In Pragmatic Unicode, or, How Do I Stop the Pain?, I said that you have to know the encoding of your bytes, so that you can properly decode them to Unicode. I also said the world is a really messy place, and that the declarations that should tell you the encoding are sometimes wrong.

It gets even worse than that: your bytes may have been incorrectly handled by an upstream component, so that it isn't a valid sequence of bytes at all. We've all seen web pages with A-hats on them:

If numbers aren’t beautiful, I don’t know what is. –Paul Erdős

Rob Speer deals with data like this at his day job at Luminoso, and decided to do something about it. His blog post Fixing common Unicode mistakes with Python — after they’ve been made explains his function fix_bad_unicode(text), which detects common mistakes and fixes them with a handful of real-world heuristics.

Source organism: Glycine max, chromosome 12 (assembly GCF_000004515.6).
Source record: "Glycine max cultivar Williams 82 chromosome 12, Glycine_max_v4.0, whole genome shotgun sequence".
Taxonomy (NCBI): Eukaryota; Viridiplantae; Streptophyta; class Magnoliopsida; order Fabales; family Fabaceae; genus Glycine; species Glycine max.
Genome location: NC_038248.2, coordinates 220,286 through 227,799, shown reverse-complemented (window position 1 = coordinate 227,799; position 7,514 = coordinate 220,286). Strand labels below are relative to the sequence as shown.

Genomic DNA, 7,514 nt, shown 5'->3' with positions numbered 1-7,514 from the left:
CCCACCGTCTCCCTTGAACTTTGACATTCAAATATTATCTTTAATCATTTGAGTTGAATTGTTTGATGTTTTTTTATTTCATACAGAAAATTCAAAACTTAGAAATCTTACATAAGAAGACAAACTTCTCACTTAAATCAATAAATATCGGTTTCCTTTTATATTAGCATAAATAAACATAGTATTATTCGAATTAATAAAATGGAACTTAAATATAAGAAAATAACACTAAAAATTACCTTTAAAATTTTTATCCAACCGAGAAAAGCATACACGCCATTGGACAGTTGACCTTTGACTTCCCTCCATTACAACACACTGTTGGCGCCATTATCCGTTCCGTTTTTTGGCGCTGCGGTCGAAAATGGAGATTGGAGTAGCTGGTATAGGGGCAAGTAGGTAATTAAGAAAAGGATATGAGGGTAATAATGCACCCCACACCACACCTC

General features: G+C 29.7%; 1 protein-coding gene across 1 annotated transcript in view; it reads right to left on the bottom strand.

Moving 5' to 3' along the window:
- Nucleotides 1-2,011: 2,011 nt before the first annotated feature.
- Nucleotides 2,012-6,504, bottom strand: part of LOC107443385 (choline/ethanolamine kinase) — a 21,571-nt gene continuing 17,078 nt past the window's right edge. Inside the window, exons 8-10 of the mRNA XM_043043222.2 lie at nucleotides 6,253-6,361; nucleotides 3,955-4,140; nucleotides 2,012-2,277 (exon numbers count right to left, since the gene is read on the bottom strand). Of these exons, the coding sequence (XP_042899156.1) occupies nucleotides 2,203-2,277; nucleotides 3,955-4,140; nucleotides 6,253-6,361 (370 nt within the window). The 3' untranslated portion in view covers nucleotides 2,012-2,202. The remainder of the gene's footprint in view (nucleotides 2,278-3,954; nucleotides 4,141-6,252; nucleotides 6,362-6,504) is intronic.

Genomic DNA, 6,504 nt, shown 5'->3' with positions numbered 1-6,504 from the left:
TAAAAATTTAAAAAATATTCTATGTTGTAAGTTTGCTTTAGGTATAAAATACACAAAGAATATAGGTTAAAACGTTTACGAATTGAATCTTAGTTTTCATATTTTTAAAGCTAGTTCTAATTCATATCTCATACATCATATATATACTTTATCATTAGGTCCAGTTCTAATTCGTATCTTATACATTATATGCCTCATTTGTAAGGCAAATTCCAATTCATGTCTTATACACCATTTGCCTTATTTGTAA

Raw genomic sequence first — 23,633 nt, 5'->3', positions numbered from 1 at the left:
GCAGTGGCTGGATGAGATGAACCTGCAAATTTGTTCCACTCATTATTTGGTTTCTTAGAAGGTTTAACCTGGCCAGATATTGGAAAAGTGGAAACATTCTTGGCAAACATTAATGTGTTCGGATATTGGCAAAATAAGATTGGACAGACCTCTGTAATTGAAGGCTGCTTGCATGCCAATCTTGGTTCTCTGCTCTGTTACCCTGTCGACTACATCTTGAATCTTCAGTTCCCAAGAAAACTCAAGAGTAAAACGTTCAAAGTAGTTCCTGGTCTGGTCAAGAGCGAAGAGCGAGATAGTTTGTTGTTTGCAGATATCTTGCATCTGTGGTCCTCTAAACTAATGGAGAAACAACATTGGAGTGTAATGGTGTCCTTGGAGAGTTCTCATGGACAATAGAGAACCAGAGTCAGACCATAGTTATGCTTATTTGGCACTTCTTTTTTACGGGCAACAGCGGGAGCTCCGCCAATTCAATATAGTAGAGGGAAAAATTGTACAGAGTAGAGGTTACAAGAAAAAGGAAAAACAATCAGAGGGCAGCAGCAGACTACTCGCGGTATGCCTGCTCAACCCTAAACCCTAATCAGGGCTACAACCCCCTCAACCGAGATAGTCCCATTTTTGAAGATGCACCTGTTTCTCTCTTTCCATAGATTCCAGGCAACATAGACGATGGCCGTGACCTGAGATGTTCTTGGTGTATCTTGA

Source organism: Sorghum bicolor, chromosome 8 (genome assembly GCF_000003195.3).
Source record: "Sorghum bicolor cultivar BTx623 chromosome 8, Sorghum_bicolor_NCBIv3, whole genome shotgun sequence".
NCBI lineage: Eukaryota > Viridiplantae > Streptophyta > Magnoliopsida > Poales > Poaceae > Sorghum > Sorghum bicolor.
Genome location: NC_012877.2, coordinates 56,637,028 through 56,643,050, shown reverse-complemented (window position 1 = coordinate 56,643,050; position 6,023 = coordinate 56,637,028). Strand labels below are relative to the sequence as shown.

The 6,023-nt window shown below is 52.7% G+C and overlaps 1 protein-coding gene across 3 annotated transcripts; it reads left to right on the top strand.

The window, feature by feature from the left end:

This is the kind of code I'm not sure I would have attempted, given the "impossibility" of the task. Bravo to Rob for taking it on.

tagged: , » 2 reactions

Comments

[gravatar]
Adam Parkin 10:35 AM on 23 Aug 2012

Interesting, but how applicable is his work to Python 3 given that all strings in Python 3 are Unicode already?

[gravatar]
Ned Batchelder 11:40 AM on 23 Aug 2012

@Adam, the point here is that he's dealing with data which is wrong by virtue of having been mishandled somewhere else. Python 3 doesn't fix that.

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